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Review: Queen of Shadows (Throne of Glass, #4), by Sarah J. Maas

Queen of Shadows (Throne of Glass, #4)Queen of Shadows by Sarah J. Maas
My rating: 5 of 5 stars

With every one of these books, I’ve been amazed with the evolution of the characters and storyline. ‘Queen of Shadows’ has upped the ante for this already incredible series. While the third book in the ‘Throne of Glass’ series might have had Celaena tentatively exploring her royal heritage, this fourth book has her finally embracing her queenly role. She doesn’t do anything small, and the same can be said for her transformation from assassin to long-lost Queen Aelin.

However, Celaena isn’t the only character that undergoes a drastic transformation. Chaol morphs into a completely different person, becoming mostly despicable for the greater part of this story. Dorian is also fighting against the demon within him, becoming a bystander to his body’s own actions. Celaena’s childhood rival, Lysaendra, also proves to be an unexpected ally. It seems that everyone is changing.

This book shows major shifts in power and foretells of the great war to come. Supernatural beings return to the forefront. A great king’s dynasty falls. Past wrongs are avenged.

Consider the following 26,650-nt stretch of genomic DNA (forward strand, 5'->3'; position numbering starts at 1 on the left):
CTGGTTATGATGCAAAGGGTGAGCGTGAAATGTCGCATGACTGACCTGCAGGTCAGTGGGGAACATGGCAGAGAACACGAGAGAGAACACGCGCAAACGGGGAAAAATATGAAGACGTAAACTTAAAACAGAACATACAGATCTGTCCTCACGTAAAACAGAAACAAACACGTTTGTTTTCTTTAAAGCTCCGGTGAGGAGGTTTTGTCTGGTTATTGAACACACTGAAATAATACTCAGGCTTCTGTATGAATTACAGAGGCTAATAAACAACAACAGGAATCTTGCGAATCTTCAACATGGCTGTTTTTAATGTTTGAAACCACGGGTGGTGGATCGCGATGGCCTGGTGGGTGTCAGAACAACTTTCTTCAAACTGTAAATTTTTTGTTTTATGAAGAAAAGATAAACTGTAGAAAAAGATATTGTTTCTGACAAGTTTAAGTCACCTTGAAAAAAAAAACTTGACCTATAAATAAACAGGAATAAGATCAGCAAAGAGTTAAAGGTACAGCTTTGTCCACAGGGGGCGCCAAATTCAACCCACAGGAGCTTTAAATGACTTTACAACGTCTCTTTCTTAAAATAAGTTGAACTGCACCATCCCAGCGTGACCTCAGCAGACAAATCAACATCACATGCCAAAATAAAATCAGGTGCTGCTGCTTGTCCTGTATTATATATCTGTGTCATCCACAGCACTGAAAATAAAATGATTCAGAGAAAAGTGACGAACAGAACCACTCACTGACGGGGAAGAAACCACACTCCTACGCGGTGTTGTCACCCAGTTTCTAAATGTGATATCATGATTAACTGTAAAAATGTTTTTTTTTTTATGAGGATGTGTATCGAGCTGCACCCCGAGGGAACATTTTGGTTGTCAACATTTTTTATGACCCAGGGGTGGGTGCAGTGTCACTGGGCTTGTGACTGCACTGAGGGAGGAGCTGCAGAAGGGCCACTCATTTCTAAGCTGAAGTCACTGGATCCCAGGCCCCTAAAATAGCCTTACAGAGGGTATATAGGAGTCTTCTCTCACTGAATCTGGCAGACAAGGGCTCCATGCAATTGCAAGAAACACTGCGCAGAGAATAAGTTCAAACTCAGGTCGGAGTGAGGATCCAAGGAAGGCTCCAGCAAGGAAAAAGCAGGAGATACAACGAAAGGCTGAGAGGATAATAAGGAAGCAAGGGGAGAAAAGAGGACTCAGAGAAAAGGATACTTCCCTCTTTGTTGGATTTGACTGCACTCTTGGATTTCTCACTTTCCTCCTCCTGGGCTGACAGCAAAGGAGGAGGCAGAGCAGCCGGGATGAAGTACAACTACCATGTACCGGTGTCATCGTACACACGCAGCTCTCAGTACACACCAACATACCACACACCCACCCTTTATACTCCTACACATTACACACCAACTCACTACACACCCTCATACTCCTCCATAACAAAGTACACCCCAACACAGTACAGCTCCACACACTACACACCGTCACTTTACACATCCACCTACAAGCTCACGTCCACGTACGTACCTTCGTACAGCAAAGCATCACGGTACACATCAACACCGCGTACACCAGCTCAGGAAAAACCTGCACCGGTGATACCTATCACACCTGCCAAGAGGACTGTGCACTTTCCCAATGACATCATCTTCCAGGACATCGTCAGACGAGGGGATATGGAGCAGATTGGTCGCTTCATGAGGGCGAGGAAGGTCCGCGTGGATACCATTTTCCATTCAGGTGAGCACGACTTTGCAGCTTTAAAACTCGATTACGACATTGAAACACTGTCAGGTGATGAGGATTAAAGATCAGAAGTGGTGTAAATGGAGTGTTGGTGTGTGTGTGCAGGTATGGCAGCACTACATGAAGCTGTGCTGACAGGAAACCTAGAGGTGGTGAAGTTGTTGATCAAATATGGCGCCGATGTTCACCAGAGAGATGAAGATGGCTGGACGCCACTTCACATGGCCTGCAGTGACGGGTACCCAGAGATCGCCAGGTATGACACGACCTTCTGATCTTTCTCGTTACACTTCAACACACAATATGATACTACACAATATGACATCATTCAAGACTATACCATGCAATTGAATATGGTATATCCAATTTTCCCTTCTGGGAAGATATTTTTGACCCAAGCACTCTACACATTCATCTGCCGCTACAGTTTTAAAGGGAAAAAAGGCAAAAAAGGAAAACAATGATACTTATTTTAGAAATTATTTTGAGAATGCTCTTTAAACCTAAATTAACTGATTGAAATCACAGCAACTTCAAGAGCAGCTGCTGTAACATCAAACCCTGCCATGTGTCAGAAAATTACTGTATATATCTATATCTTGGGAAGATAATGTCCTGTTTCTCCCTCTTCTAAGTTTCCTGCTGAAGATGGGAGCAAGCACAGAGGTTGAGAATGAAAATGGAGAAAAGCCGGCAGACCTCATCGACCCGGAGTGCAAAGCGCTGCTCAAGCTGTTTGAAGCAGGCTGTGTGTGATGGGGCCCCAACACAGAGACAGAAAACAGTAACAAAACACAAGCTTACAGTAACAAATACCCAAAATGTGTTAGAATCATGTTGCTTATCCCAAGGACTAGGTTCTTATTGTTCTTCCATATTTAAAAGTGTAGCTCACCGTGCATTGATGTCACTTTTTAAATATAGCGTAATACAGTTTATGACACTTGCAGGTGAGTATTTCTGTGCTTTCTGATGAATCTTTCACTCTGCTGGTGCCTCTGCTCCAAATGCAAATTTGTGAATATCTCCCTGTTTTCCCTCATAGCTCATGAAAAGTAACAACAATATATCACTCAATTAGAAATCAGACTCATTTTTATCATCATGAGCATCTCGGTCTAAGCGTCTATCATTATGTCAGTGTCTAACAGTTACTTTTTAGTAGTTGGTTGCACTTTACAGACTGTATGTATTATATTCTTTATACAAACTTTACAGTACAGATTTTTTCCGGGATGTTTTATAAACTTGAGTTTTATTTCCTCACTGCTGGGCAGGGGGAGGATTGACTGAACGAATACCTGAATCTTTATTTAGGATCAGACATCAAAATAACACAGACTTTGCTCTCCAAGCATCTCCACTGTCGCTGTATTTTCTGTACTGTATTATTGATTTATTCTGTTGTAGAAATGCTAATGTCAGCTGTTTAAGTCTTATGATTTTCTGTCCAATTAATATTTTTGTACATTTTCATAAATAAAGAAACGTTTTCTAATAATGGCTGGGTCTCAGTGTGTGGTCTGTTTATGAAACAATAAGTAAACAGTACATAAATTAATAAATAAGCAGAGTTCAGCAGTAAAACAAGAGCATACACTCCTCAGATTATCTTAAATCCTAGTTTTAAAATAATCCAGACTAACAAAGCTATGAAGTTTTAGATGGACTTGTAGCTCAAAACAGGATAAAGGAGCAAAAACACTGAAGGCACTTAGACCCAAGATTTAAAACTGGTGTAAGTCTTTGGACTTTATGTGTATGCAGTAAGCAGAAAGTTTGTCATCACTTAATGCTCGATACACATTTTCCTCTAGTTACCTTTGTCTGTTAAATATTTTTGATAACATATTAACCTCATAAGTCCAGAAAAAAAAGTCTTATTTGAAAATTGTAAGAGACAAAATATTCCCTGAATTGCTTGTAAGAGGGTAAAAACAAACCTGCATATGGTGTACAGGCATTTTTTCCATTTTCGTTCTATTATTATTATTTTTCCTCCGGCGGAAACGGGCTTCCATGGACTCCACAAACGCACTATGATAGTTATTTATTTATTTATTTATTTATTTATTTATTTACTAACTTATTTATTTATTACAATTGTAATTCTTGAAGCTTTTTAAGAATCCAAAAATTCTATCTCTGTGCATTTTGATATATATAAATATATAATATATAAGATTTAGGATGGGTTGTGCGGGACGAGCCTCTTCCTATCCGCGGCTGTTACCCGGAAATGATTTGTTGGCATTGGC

With everything going on, Aelin still has time to find a new love interest. As much as I love this story, I have to admit that this is my biggest gripe. She changes her men out more often than she changes her underwear! After a while, it becomes hard to believe that any of her romantic entanglements are sincere. There’s already been Sam, Dorian, Chaol and now Rowan…and the series isn’t finished yet!

Despite her rapidly changing love interests, I still am completely enthralled with this story. It is far heavier on the action/adventure side than my usual reads, but I’m enjoying the change of pace. I am completely hooked on this series and cannot wait to see where the next installment will take me.

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Review: City of Bones (The Mortal Instruments, #1), by Cassandra Clare

City of Bones (The Mortal Instruments, #1)City of Bones by Cassandra Clare
My rating: 4 of 5 stars

I continue to work my way through the audiobooks sitting on my Audible shelf. ‘City of Bones’ had been sitting there for quite some time. I thought a paranormal story would be a nice change of pace, so I dived in.

Unlike many of my friends on Goodreads, I haven’t seen the movie and I didn’t read any of the fan-fiction. In fact, I was surprised to find out that there was a fair amount of controversy surrounding this book. Apparently, a lot of people feel pretty strongly about this book/series.

Since I was blissfully unaware of the controversy, I can say that it didn’t impact my listening experience. That being said, I don’t read a large amount of paranormal/fantasy books. Readers that are partial to this genre will undoubtedly pick up on things that I didn’t.

For me, this magical world of Shadowhunters, vampires, werewolves and fae was intriguing. I thoroughly enjoyed Clary and the other characters. Although there were some predictable parts, there was enough mystery and suspense to keep my attention.

I tend to listen to my audiobooks while I’m doing other things around the house or driving to work, etc. For that reason, I try to pick books that are straightforward and easy to follow. At times, this book became too complex to multitask and I had to “rewind” a few times to reorient myself.